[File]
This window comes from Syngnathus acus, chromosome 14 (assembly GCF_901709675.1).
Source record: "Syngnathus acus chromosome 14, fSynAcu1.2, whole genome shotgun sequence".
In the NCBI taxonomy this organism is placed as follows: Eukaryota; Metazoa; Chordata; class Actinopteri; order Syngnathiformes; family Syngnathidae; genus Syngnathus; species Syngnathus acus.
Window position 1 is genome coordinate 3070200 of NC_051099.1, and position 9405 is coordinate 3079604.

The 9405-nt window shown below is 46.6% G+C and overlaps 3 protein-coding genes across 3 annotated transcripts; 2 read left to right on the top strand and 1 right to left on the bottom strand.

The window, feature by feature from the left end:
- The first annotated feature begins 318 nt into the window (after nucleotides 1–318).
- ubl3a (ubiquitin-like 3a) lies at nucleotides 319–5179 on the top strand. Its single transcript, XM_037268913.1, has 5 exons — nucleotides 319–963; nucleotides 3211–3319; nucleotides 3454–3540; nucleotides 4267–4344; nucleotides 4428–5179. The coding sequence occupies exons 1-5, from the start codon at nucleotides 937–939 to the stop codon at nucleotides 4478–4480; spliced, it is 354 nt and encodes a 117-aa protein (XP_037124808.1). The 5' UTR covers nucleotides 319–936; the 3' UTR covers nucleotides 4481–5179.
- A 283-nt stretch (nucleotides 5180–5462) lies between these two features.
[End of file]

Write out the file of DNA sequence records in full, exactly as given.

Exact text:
This window comes from Syngnathus acus, chromosome 14 (assembly GCF_901709675.1).
Source record: "Syngnathus acus chromosome 14, fSynAcu1.2, whole genome shotgun sequence".
In the NCBI taxonomy this organism is placed as follows: Eukaryota; Metazoa; Chordata; class Actinopteri; order Syngnathiformes; family Syngnathidae; genus Syngnathus; species Syngnathus acus.
Window position 1 is genome coordinate 3070200 of NC_051099.1, and position 9405 is coordinate 3079604.

The 9405-nt window shown below is 46.6% G+C and overlaps 3 protein-coding genes across 3 annotated transcripts; 2 read left to right on the top strand and 1 right to left on the bottom strand.

The window, feature by feature from the left end:
- The first annotated feature begins 318 nt into the window (after nucleotides 1–318).
- ubl3a (ubiquitin-like 3a) lies at nucleotides 319–5179 on the top strand. Its single transcript, XM_037268913.1, has 5 exons — nucleotides 319–963; nucleotides 3211–3319; nucleotides 3454–3540; nucleotides 4267–4344; nucleotides 4428–5179. The coding sequence occupies exons 1-5, from the start codon at nucleotides 937–939 to the stop codon at nucleotides 4478–4480; spliced, it is 354 nt and encodes a 117-aa protein (XP_037124808.1). The 5' UTR covers nucleotides 319–936; the 3' UTR covers nucleotides 4481–5179.
- A 283-nt stretch (nucleotides 5180–5462) lies between these two features.